Increasing Semiconductor Revenue Risk

 |  Includes: AMAT
by: Wall Street Strategies

By Carlos Guillen

Semiconductor industry revenue has continued to hold on despite weak macroeconomic fundamentals. Stubbornly elevated unemployment rates, high fuel costs, sluggish consumer spending and delayed supply chain effects from the Japanese earthquake in mid March have not knocked down semiconductor industry revenue, yet that is.

It is clear that the pervasiveness of electronics through all sectors of the economy is creating a feedback loop that is amplifying demand for semiconductor components that are smaller, faster, and more efficient than ever before. Although I am cautious in my expectations for growth this year, I am still bullish on the semiconductor industry, and in light of earnings results and forecasts from a number semiconductor industry heavy hitters, I still believe the semiconductor industry in on track to meet my 10 percent revenue growth for 2011.

The most recent data from the Semiconductor Industry Association (SIA) raised some caution as it demonstrated that the month-to-month revenue growth rate during the April quarter was below the seasonal trend. In fact, the three-month moving average (3MMA) global semiconductor revenue in April declined slightly by 0.16 percent, which was lower than the seasonal rate that calls for an increase of 1 percent during the period. From a level perspective the 3MMA global semiconductor revenue in April decreased to $25.2 billion from the $25.3 billion achieved in March, representing a year-over-year increase of 6.25 percent.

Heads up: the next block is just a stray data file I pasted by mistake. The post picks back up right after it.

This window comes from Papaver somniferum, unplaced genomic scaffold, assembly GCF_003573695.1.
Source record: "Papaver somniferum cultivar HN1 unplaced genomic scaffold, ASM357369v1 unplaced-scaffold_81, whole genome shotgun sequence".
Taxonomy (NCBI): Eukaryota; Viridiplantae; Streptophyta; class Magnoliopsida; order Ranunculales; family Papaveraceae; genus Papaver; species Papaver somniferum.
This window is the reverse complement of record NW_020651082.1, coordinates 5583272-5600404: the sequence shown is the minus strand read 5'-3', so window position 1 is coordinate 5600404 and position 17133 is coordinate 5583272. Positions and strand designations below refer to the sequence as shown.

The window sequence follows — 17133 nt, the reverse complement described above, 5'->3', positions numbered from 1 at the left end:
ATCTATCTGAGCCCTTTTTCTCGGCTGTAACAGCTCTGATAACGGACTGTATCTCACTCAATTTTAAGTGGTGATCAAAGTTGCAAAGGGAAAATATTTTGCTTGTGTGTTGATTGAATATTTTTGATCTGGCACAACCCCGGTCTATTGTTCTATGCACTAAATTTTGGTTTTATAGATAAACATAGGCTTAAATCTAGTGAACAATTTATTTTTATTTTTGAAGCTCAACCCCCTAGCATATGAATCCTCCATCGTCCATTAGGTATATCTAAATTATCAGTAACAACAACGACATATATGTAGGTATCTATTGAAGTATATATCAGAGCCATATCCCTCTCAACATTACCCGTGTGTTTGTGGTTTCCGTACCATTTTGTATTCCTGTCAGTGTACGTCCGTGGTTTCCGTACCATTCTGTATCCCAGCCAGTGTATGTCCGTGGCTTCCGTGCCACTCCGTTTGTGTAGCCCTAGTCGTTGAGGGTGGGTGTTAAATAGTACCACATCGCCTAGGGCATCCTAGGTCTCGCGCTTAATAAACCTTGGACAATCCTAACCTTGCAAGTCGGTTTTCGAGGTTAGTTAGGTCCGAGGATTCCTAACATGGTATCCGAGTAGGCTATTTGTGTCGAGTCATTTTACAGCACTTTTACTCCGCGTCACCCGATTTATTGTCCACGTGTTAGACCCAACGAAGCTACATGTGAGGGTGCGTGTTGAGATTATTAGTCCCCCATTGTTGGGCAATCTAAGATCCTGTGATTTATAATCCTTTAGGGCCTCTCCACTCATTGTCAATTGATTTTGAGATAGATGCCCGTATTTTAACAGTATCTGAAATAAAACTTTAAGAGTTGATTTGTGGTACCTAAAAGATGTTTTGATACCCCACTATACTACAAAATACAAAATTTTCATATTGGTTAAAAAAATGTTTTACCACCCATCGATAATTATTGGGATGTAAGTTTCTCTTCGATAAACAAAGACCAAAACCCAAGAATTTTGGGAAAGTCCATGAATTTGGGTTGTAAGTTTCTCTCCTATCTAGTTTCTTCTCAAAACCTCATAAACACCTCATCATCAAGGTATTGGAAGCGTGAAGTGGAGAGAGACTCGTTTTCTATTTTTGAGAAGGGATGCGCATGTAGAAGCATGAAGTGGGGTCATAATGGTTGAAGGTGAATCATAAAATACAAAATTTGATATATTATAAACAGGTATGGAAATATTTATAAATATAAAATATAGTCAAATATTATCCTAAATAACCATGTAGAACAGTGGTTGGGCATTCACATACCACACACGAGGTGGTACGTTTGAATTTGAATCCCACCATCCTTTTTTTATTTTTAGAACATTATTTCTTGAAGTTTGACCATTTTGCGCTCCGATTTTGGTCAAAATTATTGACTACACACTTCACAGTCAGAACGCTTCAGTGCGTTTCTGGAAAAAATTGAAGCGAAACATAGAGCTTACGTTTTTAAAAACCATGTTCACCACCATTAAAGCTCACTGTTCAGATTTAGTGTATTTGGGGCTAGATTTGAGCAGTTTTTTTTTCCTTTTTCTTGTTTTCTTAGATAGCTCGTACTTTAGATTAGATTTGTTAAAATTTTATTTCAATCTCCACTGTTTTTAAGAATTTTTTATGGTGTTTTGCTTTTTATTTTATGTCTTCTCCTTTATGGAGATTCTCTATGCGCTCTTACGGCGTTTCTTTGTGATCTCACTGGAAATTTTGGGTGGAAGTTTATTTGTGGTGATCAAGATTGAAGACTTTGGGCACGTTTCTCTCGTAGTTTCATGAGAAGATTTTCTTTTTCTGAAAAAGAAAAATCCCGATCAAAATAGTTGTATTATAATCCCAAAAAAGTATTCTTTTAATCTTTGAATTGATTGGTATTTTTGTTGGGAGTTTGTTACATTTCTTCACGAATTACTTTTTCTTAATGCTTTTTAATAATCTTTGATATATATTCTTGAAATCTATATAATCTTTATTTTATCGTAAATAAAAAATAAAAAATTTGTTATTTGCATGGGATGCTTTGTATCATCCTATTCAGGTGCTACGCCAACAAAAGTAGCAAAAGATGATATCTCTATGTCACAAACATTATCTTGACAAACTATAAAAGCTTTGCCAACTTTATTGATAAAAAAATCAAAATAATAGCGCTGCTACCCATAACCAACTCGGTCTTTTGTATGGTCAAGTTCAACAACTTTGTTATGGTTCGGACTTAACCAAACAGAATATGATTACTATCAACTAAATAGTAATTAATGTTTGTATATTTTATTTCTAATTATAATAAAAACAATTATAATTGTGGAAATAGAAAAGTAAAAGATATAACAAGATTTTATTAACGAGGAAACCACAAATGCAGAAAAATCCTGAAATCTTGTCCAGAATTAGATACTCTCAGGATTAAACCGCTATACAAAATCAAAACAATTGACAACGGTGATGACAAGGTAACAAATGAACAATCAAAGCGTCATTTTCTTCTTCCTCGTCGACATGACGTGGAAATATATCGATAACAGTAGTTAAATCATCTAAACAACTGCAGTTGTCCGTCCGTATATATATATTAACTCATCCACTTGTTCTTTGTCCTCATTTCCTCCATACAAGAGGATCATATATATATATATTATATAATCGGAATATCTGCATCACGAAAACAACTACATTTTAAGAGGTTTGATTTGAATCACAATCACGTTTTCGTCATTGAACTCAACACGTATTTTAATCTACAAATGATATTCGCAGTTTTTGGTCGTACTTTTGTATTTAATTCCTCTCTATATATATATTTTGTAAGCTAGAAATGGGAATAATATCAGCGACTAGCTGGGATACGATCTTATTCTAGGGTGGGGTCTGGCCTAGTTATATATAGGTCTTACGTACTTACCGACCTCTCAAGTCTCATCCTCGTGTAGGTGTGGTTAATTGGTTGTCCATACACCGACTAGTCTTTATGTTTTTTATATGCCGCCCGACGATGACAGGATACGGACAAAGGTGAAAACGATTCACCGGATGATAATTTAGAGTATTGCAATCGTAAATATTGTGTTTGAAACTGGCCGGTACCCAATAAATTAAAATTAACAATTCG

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Although a semiconductor equipment manufacturer, Applied Materials (NASDAQ:AMAT) was able to provide the latest view into the semiconductor market late in May. Overall, the company delivered quite impressive fiscal second quarter financial results, generating strong top and bottom line results. However, I was left a bit concerned with how fiscal 2011 will turn out for Applied. The company essentially reiterated its revenue and earnings expectation for the year; however, it added a word of caution, saying that it will need a stronger than anticipated fourth quarter performance and that achieving this will depend on strengthening consumer demand. However; despite seeing increasing risks to macroeconomic fundamentals, management was confident enough to essentially reiterate its full year revenue and earnings per share targets of over $11 billion and $1.50, respectively.

Although I am turning cautious on the semiconductor business as a result of macroeconomic risks, I also see other forces that will likely favor the business. For one, the explosion in demand for high-end smart-phones and tablets around the world will continue to provide support. Improving emerging market economies are also a huge driver for electronics demand. And, in order to have all these devices running smoothly, infrastructure investments will also be required. In addition, most of the new technologies are beginning to be built at smaller nodes, which will require higher capacity investments for smaller node processes. Other contributing factors should come from automotive electronics, increasing connectivity in the home, LED lighting, upgrades in communication infrastructure driven by 4G networks, and of course expansion in cloud computing. As such, I continue to see semiconductor revenue growth of 10 percent for this full year, with June quarter increasing 4 percent, a bit stronger than seasonal growth.